Sugden (1989:87): “The belief that one ought to follow a convention is the product of the
same process of evolution as the convention itself”.

Social approval and disapproval: “The mechanism that transforms conventions into norms
is the human desire for the approval of others”, Sugden (1989:95). Notice, that here Sugden
should perhaps have chosen the notion of social need for approval, as he goes on to argue that
frustration is the mechanism. The need then is not some pro-social one, but rather an
„instrumental‟ one connecting to the notion of reputation.

Frustration: Given this expectation, each person finds it in his interest to follow the
convention. And given that a person is following the convention himself, he not only expects
the people with whom he interacts to demand no more than the convention allows them, he
also wants them to behave in this way… My action is harming you by frustrating an
expectation that you had good reason to hold.” Sugden (1989:96).

Third-parties: Anyone who is favored by the convention on at least some occasions is likely
to regard any breach of the convention as an indirect threat, Sugden (1989:96).

Norms of Partiality

Sugden (1989:96), discusses the role of normative attitudes in relation to norms of partiality
explicitly mentioning gender favoritism. However, his position is seemingly equivocal saying
both that one should not expect normative attitudes against deviation in the disfavored group
as well as that this can be the case. If he is taken to assert the first view he is definitely
wrong, as the disfavored group is inflicted by harm by a sole disfavored deviator as well as the
favored group (see Hansen 2005, ch.6).

                                                                                   ‘Chicken’

Sugden (1989:87) has a section on „Chicken‟ as a model for studying the emergence of
property rights. He does not mention the single-population model, only the two-population
model where populations are given by labels.


                                                         Rationality and Coordination

Sugden (1989:88-90) gives a discussion of why rationality does not facilitate coordination. He
takes Schelling as the one showing that classical game theory cannot devise solutions for
games with multiple equilibria. Besides this, his discussion of why rationality fails is not
especially illuminating.


                                                          Evolutionary Stability – ESS

Not all NE‟s are ESS‟s, Sugden (1989:91)
Evolutionary stability contrasted with Classical Game Theory, in particular Selten‟s trembling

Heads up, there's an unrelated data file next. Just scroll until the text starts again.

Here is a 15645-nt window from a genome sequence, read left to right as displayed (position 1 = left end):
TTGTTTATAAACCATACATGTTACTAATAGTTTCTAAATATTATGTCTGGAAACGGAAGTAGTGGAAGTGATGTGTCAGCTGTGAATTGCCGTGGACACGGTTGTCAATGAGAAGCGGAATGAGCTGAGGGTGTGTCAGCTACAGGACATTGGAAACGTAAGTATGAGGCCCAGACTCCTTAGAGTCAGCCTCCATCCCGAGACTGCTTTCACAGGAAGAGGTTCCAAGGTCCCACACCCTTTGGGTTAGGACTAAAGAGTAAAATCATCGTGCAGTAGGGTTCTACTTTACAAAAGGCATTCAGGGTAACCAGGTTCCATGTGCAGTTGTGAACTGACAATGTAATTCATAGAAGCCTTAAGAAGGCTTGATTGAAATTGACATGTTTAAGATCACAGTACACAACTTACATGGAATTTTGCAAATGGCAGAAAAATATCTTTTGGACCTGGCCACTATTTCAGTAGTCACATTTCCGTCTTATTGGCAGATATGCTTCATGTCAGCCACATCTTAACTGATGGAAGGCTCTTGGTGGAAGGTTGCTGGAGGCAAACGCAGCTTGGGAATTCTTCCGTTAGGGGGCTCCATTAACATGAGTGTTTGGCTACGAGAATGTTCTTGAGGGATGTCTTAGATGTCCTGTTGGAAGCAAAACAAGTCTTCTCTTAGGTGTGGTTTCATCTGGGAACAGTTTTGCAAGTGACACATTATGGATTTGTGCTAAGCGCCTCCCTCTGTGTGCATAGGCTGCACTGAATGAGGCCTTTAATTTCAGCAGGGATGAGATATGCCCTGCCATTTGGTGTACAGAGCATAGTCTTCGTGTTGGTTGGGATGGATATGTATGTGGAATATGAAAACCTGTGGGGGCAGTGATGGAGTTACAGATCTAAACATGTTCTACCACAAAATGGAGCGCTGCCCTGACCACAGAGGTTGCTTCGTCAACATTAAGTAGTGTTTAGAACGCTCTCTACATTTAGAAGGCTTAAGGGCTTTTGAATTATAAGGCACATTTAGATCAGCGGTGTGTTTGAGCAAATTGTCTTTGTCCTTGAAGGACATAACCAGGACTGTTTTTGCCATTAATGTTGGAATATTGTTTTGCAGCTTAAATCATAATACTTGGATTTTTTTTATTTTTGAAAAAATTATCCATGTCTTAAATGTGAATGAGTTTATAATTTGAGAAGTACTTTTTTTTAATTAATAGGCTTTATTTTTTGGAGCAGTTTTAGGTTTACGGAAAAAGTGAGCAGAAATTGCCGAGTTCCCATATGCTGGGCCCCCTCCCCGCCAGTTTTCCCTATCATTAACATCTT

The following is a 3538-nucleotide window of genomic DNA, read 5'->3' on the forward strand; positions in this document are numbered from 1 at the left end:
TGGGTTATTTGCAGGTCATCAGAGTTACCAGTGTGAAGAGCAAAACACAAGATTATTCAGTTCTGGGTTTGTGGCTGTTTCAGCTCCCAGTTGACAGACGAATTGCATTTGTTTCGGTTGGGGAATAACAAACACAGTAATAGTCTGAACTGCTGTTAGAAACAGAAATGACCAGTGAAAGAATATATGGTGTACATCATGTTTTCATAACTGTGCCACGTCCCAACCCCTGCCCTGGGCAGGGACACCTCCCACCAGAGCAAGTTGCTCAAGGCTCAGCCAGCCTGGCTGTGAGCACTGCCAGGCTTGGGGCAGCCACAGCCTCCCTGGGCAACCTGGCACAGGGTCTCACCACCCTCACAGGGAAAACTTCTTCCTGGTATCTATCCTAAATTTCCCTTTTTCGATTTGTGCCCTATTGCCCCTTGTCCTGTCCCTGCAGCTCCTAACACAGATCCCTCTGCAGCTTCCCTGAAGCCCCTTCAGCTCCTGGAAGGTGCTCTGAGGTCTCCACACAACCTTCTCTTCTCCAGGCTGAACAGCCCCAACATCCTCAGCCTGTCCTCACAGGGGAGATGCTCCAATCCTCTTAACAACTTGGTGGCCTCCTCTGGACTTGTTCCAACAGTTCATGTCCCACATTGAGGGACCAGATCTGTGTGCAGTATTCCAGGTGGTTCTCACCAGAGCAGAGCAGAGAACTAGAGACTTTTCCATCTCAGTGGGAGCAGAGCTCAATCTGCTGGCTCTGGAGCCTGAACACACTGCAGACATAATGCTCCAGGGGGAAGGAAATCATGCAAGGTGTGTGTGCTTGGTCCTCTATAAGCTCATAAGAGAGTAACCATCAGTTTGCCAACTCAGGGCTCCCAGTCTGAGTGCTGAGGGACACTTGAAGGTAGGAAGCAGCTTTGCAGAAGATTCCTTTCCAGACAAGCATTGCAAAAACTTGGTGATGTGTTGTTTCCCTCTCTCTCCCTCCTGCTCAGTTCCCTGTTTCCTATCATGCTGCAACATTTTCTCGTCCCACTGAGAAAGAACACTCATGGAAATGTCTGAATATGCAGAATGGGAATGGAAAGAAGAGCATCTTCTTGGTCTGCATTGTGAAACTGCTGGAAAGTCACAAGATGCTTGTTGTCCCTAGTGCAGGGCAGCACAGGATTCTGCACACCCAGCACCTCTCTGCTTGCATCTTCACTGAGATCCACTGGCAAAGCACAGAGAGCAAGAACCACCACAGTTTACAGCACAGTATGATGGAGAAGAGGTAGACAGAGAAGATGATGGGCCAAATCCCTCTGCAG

hand equilibrium concept, see Sugden (1989:92). Some space is devoted to contrasting the
concept of „trembles‟ with „mutation‟.

Sugden (1989:90-92) gives a discussion of ESS in relation to convention in the context of
„chicken‟. “I shall define a convention as any ESS in a game that has two or more ESS‟s”, p.91.


                                                                    Classical Game Theory

Sugden (1989) explicitly makes use of the notion of „Classical Game Theory‟ all the way.



Summaries
Sugden, Robert (1989). ‘Spontaneous order’, Journal of Economic Perspectives, vol.
3, number 4, Fall 1989, p. 85-97

Order in human affairs, Sugden argues, can arise spontaneously, in the form of conventions.
These are patterns of behavior that are self-perpetuating – that can replicate themselves. In
particular, rules of property – the essential preconditions for markets to work – can evolve this
way. These rules are not the result of any process of collective choice. Nor do they result from
the kind of abstract rational analysis employed in classical game theory, in which individuals
are modeled as having unlimited powers of deductive reasoning but no imagination and no
common human experience. In this sense, at least, conventions are not the product of our
reason.

Nor are these patterns of behavior necessarily efficient. They have evolved because they are
more successful at replicating themselves than other patterns: if they can be said to have any
purpose or function, it is simply replication [notice, this is relative to alternative conventions].
They do not serve any overarching social purpose; thus they cannot, in general, be justified in
terms of any system of morality that sees society as having an overall objective or welfare
function. The conventions that we follow may, however, have moral force on us. But if they do,
that is because our moral beliefs are the products of the same process of evolution.